Pizza and Policies: Forum makes sense of U.S. national debt
February 11, 2017
INDIANOLA, Iowa — The U.S. national debt stands at $19,953,801,856,484 — more debt than most college students can comprehend.
The first Pizza and Policies event of the spring semester took place Feb. 2 with speaker Kedron Bardwell, department chair of political science, who discussed the national debt, what it includes and some of the myths about lowering the national debt from both parties. Senior Alanna Wendt, a Culver Fellow, helped set up the event for students.
“It’s (Pizza and Policies) to reduce ignorance about these topics,” Wendt said. “It’s so people can understand the general idea of the impacts of national debt, which is something that affects all of us.”
Wendt said this series is important so that people could make more informed decisions.
“We want to have an informed electorate. People need to understand the issues before they go out and vote,” Wendt said.
During the event, Bardwell explained that the national debt is simply the relation between deficits versus debts and how much the United States spends versus how much they take in every year.
To date the debt is close to $20 trillion. That is about $60,000 for every person in the country.
Emily Schwickerath, a sophomore political science major, works at the Iowa state Capitol as a secretary. She already had a lot of knowledge on both the state and national debt, having just recently been in the Capitol during a more than $100 million budget cut. After Bardwell’s talk she thought one of the biggest takeaways was foreign aid funding.
“I think the important thing is just informing people that cutting our foreign aid is going to do nothing,” Schwickerath said.
Bardwell talked about some of the myths floating around from both parties about how they will lower the national debt, informing students that taxing the rich, cutting foreign aid and cutting funding for the arts would not make much of a difference in the larger picture. The places in the debt that accumulate are the military, Medicare/Medicaid and Social Security.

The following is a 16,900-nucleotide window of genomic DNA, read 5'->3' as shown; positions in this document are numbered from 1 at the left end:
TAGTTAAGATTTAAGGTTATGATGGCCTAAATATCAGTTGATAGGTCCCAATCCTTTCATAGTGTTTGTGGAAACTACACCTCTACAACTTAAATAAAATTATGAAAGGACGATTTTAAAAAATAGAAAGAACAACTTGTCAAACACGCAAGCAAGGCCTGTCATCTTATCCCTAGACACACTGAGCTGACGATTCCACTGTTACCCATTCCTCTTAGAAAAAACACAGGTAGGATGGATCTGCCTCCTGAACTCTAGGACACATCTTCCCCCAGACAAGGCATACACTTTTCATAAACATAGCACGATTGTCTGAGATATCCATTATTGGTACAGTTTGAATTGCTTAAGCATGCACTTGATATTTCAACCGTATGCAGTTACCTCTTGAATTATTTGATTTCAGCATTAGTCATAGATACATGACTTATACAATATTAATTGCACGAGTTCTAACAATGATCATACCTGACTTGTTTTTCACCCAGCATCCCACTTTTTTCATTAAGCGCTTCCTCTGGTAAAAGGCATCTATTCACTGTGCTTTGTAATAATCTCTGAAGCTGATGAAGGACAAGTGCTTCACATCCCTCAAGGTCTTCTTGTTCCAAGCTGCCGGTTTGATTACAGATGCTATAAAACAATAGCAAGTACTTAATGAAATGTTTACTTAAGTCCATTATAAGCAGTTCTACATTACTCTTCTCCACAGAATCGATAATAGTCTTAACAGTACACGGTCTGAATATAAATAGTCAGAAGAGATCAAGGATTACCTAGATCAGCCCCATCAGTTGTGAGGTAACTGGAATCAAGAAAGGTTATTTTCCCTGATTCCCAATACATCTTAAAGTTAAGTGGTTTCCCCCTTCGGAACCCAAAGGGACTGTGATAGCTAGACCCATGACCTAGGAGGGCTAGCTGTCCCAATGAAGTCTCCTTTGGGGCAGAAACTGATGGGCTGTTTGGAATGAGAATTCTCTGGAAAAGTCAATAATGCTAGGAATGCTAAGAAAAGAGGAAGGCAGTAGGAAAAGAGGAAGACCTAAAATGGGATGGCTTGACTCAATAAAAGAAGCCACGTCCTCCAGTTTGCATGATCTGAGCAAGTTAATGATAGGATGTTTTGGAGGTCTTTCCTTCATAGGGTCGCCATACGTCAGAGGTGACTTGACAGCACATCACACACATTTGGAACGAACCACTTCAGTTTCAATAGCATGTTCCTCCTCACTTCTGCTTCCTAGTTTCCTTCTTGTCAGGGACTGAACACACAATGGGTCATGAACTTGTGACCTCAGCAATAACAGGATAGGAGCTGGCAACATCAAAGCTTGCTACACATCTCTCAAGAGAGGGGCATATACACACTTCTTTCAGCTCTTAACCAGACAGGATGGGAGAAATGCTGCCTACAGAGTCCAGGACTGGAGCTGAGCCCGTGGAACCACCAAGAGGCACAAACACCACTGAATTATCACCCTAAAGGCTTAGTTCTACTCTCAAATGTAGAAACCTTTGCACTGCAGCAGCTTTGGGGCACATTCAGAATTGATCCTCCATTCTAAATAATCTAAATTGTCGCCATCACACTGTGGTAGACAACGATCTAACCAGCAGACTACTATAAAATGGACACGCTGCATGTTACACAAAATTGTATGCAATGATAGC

Students questioned Bardwell about whether the millennial generation should be concerned with the national debt, to which he responded: “Absolutely. I would get active. Especially during the caucuses, when they come around, pressure the candidates to have a plan.”
Schwickerath said students should come to events like Pizza and Policies because someday they will be in the real world, and they should care about what is going on around them.
“As students we forget that there is a world outside of our classes and activities and that when we graduate, we go out into the real world,” Schwickerath said. “You don’t have to know what’s going on, but if you don’t, the system will play you. Or you will get caught up in things you don’t know about.”
For more information on the national debt, Bardwell suggests taking his American Public Policy course.
Pizza and Policies began last spring semester and was spearheaded by Wendt and 2016 alumna Molly Monk.
Though no Pizza and Policies were done in the fall, Wendt said that her and the Culver Fellows plan to have more this semester to continue getting information out to students about important topics.